World stocks propped by China PMI; U.S. data eyed
By Emelia Sithole-Matarise
LONDON (Reuters) - World stocks were underpinned by surprisingly firm China manufacturing data on Monday, though further evidence that the world's second biggest economy is slowing, along with euro zone debt jitters, kept demand for riskier assets in check.
Wall Street was set to start the second quarter flat as the focus turned to equivalent U.S. figures later in the day, with investors keen to see if recent momentum in the world's largest economy could be maintained.
European equities started with modest gains after data on Sunday showed China's official Purchasing Managers' Index (PMI), which covers large factories, jumped to an 11-month high of 53.1 in March, beating forecasts.
The pan-European FTSEurofirst 300 index .FTEU3, which ended the last quarter with its best first-quarter performance since 2006, then fell.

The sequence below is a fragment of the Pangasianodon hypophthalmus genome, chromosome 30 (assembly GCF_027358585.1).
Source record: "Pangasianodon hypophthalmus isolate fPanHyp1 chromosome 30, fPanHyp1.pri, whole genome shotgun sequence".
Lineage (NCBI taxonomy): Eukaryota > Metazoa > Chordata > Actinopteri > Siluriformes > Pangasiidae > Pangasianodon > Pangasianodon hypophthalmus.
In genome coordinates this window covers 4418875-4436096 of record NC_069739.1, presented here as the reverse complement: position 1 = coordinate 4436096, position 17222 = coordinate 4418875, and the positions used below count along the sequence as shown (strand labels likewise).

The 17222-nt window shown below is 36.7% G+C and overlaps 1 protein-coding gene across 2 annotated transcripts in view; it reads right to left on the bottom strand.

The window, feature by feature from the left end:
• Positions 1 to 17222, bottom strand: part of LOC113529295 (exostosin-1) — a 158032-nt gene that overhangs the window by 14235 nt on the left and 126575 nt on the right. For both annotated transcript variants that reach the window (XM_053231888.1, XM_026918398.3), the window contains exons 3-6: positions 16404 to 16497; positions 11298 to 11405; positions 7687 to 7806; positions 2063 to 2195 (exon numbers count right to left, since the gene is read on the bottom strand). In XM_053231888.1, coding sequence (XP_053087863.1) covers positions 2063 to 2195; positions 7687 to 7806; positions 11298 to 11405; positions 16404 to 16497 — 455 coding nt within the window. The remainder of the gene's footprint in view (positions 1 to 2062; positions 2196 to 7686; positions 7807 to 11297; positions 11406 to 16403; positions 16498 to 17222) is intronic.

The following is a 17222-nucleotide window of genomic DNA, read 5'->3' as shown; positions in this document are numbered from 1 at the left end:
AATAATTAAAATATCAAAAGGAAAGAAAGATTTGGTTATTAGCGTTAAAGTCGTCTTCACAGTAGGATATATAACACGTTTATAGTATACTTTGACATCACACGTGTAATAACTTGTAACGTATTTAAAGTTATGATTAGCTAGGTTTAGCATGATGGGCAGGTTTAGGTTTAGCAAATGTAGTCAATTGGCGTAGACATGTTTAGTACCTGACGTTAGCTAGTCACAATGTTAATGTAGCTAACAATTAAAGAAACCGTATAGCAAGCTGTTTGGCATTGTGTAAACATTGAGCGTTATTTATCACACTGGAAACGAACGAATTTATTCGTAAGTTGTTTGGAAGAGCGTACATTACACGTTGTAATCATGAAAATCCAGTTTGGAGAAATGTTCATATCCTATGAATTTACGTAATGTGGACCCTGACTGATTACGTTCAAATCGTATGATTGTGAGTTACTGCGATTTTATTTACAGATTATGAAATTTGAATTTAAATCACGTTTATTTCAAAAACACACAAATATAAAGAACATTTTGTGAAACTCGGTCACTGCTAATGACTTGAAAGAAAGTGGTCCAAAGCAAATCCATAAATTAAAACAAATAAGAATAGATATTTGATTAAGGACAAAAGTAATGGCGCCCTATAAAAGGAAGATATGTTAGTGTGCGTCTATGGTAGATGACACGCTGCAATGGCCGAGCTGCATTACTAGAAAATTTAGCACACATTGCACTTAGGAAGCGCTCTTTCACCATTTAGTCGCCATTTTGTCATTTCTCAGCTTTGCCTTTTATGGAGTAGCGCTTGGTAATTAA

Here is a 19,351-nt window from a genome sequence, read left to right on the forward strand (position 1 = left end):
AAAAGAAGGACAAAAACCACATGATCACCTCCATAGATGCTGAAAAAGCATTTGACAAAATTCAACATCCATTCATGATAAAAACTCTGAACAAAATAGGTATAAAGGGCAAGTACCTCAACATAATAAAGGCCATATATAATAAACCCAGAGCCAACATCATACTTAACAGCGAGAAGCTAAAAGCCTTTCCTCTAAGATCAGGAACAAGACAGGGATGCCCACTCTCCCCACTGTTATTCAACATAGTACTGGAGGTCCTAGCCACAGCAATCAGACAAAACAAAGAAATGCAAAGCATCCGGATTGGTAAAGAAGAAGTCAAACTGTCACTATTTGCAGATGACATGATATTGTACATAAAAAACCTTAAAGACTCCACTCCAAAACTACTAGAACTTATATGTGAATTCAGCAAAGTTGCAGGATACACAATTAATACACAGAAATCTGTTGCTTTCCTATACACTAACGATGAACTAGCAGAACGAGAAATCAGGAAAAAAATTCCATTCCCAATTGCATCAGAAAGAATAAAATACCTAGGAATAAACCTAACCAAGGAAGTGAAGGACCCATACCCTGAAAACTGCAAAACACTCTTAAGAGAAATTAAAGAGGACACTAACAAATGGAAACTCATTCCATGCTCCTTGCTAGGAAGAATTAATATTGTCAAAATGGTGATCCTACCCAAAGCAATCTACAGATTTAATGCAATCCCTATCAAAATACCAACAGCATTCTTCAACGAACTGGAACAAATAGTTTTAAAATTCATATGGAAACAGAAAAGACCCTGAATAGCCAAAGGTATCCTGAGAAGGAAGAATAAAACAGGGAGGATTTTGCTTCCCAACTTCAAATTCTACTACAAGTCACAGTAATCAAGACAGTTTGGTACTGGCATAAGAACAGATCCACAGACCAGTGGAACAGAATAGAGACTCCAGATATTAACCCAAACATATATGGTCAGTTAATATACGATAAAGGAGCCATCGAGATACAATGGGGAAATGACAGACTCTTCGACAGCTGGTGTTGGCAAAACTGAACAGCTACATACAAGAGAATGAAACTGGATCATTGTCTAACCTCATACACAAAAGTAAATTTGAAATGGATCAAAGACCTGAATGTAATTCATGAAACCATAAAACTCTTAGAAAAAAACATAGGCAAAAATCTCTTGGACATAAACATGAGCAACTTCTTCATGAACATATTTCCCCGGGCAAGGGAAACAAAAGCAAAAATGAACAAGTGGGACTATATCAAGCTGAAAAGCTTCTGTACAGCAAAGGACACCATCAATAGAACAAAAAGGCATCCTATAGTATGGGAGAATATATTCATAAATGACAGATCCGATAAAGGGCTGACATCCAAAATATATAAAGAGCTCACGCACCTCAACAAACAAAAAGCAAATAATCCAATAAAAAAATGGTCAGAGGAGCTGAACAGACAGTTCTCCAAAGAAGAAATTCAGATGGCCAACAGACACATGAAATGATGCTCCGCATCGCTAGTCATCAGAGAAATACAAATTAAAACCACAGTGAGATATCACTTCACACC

Traders citing media reports the Bundesbank would not accept bonds of several countries, including Portugal, as collateral. The Bundesbank denied the reports, after which the index pared losses to around 0.25 percent from 0.4 percent.
"This indicates nervousness about euro zone sovereign debt is not gone at all," a German trader said.
MSCI's all-country world equity index .MIWD00000PUS was little changed on the day, having inched up 0.1 percent earlier.
Equivalent euro zone figures, which had little impact on the market, confirmed earlier estimates that the manufacturing sector shrank for an eighth month, painting a grim outlook for the region as it struggles to generate the growth needed to tackle its debt. Continued...